Elite police team Special Branch is likely to lose its historic badge after 120 years in a shake-up of Scotland Yard's terrorism units.
Officers patrolling individually will be more approachable, says Sir Ian
The squad is to merge with the Met Police's Anti-Terrorist Branch to create a new Counter Terrorism Command.
The move is part of the Yard's latest plans designed to "move people from support services to the front line".
In addition, more officers will patrol the streets on their own in an effort to make them more approachable.
The closure of Special Branch is part of an overhaul of specialist operations which are being divided into three directorates.
In addition to the enlarged counter-terrorist department, there will be one dealing with the security of buildings including Westminster and a third protecting people at high-risk.
The size of the counter-terrorist unit is likely to increase by about 500, to a total of just over 2,000 officers.
Metropolitan Police Commissioner Sir Ian Blair also announced that within the Specialist Crime Directorate there would be a new emphasis on tackling organised criminal networks.
The changes due over three years will also see new police facilities across London and older police stations sold.
"It's a package that delivers safer neighbourhoods to everywhere in London," said Sir Ian.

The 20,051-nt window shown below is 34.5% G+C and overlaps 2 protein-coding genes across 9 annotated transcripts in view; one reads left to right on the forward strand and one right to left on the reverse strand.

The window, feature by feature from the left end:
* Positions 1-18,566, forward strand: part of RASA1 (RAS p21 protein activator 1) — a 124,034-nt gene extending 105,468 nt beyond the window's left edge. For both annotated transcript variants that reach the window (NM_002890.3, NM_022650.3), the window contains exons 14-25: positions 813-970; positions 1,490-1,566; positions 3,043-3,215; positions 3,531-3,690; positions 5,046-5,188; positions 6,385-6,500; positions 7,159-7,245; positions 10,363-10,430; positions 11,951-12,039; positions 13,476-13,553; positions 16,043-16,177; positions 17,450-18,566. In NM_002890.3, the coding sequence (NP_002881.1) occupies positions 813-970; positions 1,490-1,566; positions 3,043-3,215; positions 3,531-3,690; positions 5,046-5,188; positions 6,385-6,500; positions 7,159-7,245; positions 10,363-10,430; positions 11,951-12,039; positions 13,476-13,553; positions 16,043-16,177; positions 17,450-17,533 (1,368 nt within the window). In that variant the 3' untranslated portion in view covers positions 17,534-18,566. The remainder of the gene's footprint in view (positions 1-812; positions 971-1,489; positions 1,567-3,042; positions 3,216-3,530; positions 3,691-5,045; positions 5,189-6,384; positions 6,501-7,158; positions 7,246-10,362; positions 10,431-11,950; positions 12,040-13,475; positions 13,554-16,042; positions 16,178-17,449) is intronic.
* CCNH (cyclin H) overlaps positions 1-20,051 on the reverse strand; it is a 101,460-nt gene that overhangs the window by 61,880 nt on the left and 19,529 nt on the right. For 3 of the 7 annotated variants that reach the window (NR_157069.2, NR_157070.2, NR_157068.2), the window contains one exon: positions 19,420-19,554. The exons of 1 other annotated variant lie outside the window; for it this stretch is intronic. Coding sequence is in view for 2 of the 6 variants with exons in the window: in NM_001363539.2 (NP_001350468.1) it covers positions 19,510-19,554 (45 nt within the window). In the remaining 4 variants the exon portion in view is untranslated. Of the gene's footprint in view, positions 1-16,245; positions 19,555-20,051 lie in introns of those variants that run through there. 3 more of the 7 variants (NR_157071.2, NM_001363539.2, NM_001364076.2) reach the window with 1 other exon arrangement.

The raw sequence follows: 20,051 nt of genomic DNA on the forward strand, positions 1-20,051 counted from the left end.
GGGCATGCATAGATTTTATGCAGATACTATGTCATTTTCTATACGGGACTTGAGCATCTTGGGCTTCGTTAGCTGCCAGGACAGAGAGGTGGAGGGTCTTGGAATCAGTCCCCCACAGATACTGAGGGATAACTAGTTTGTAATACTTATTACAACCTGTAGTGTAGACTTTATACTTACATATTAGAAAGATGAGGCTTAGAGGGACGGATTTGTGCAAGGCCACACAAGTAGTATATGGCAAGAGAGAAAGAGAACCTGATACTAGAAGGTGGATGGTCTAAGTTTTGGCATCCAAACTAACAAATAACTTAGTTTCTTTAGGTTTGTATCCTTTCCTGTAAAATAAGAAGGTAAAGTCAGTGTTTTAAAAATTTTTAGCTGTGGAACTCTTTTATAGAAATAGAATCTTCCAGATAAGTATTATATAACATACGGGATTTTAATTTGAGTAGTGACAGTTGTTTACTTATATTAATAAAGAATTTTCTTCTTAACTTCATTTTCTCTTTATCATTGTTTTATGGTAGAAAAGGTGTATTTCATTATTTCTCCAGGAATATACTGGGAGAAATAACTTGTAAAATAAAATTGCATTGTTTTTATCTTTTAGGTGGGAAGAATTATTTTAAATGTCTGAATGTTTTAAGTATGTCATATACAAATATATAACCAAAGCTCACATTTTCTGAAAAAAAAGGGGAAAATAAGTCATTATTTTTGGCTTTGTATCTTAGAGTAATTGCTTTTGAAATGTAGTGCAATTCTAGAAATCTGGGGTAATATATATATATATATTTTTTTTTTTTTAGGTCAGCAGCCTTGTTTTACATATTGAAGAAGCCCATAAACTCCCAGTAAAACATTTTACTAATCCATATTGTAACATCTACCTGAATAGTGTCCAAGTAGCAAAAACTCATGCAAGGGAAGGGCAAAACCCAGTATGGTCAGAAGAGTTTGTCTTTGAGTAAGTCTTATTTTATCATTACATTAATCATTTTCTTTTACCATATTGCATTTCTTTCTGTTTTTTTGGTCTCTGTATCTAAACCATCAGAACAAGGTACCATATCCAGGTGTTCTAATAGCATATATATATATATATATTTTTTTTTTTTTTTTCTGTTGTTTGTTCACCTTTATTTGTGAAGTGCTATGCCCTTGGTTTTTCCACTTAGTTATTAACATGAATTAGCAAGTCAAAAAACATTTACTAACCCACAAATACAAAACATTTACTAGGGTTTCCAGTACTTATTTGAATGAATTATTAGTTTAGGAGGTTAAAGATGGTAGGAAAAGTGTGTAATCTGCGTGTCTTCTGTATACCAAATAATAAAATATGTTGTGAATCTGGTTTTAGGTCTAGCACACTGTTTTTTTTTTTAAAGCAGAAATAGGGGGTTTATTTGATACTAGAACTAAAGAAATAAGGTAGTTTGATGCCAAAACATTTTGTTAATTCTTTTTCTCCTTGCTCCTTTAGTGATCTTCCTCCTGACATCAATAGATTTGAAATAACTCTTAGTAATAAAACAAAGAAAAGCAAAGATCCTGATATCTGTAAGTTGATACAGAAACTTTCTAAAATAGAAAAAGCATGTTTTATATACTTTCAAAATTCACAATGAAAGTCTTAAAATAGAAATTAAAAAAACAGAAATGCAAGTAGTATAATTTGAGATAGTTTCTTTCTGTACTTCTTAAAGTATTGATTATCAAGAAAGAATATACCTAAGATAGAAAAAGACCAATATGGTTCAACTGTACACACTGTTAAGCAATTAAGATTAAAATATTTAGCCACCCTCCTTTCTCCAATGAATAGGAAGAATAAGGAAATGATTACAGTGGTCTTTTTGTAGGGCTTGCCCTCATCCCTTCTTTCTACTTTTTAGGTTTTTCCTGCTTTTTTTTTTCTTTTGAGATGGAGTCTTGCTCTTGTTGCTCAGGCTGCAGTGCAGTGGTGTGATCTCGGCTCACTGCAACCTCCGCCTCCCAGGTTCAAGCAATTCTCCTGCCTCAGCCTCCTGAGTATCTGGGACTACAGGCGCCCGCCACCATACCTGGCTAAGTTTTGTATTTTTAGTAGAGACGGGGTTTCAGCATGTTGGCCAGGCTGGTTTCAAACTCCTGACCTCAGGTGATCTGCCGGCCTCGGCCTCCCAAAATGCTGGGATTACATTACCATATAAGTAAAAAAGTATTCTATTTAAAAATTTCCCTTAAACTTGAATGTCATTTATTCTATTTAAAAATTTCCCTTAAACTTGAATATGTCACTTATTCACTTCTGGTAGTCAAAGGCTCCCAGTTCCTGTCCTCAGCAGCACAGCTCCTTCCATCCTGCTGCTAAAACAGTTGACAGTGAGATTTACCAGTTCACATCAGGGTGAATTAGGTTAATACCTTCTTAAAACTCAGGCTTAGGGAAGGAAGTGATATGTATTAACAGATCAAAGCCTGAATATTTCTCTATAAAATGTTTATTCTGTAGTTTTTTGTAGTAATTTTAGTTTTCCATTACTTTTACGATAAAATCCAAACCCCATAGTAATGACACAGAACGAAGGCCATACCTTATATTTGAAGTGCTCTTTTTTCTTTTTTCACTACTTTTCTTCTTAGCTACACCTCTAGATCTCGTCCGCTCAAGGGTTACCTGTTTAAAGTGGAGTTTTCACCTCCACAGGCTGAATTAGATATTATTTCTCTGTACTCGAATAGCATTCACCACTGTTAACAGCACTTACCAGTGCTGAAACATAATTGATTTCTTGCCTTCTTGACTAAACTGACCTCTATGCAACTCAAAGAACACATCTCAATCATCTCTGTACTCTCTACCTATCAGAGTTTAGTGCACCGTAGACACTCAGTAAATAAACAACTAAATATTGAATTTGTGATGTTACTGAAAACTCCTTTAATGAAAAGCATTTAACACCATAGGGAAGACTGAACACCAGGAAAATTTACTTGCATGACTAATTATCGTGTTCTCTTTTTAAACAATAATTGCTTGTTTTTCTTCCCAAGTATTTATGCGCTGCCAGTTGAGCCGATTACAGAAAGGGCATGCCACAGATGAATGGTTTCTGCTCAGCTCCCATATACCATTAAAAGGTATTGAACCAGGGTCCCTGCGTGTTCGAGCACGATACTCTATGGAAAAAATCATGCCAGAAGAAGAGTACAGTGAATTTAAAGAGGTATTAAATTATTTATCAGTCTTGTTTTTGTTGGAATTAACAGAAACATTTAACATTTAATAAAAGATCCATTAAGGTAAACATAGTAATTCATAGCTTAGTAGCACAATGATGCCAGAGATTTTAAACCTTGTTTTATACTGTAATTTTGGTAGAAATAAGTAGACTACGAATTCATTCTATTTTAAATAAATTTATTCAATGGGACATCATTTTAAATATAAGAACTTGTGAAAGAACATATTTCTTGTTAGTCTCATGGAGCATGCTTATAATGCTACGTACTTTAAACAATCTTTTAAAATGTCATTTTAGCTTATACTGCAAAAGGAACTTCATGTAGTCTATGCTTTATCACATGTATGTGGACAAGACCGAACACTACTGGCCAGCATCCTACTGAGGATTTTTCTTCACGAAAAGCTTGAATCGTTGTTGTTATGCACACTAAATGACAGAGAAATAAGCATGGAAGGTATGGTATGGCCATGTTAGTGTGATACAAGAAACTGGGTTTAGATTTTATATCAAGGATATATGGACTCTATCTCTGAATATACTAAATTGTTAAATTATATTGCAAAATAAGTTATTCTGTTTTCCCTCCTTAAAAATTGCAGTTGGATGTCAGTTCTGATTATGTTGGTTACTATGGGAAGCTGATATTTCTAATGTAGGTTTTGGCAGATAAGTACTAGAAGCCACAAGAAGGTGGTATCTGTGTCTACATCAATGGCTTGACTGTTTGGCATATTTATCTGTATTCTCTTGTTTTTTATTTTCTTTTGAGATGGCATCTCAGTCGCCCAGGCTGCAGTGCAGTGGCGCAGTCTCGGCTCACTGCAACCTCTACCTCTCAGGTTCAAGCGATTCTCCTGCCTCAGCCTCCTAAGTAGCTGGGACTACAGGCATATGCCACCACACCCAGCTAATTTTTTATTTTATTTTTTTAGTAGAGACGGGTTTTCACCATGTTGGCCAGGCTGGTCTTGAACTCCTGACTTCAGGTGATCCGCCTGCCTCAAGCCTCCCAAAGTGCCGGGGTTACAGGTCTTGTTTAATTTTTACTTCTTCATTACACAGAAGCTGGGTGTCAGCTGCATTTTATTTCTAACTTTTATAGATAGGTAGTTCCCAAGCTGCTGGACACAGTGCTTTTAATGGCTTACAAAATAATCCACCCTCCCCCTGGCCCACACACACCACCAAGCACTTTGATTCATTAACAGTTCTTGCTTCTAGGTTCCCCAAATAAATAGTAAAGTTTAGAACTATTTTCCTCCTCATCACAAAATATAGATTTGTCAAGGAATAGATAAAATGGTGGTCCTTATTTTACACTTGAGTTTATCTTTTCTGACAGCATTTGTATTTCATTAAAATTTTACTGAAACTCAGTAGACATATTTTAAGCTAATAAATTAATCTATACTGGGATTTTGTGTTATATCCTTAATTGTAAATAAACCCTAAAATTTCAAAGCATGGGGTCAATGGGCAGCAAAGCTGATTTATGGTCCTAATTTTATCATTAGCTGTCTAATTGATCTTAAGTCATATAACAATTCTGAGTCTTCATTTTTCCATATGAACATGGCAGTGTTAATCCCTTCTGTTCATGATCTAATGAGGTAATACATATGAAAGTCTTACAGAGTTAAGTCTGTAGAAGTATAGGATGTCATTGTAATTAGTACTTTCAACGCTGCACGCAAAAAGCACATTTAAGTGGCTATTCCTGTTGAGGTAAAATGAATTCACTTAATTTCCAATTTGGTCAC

Teams of police and community support officers (CSOs) would be permanently assigned to London's 624 wards in the next financial year as "the first building block" of the Met, Sir Ian told a New Scotland Yard press conference.
That was bringing the London Safer Neighbourhoods programme to every borough a year ahead of schedule, he said.
The plan was "a revolution in policing that has not been seen in many generations in London", Sir Ian said.
The force will also move away from officers automatically patrolling in pairs.
"There are some places in London where it is obviously appropriate for officers to patrol together, but the policy we want to go to is one of 'proximity patrol'."
"The officers are in sight of each other but not necessarily walking together, so that they become more approachable to the public."
New call centres are to be operational in 25 boroughs next year, dealing "in a much more organised and modern way" with non-emergency calls.
The capital's forces are also to start working out of new buildings - more neighbourhood bases, spacious deployment centres, warehouses of cells, and rented office blocks for office staff - with older police stations to be sold off.
The plans follow a service review by Assistant Commissioner Alan Brown that identified around £150m in potential savings.
It found "a great deal of duplication in the organisation", Sir Ian said.
The number of officers involved in intelligence and performance monitoring is to be cut, and 135 human resources and finance departments rationalised.
Sir Ian said: "All of this is about moving people and money from support service to front line service."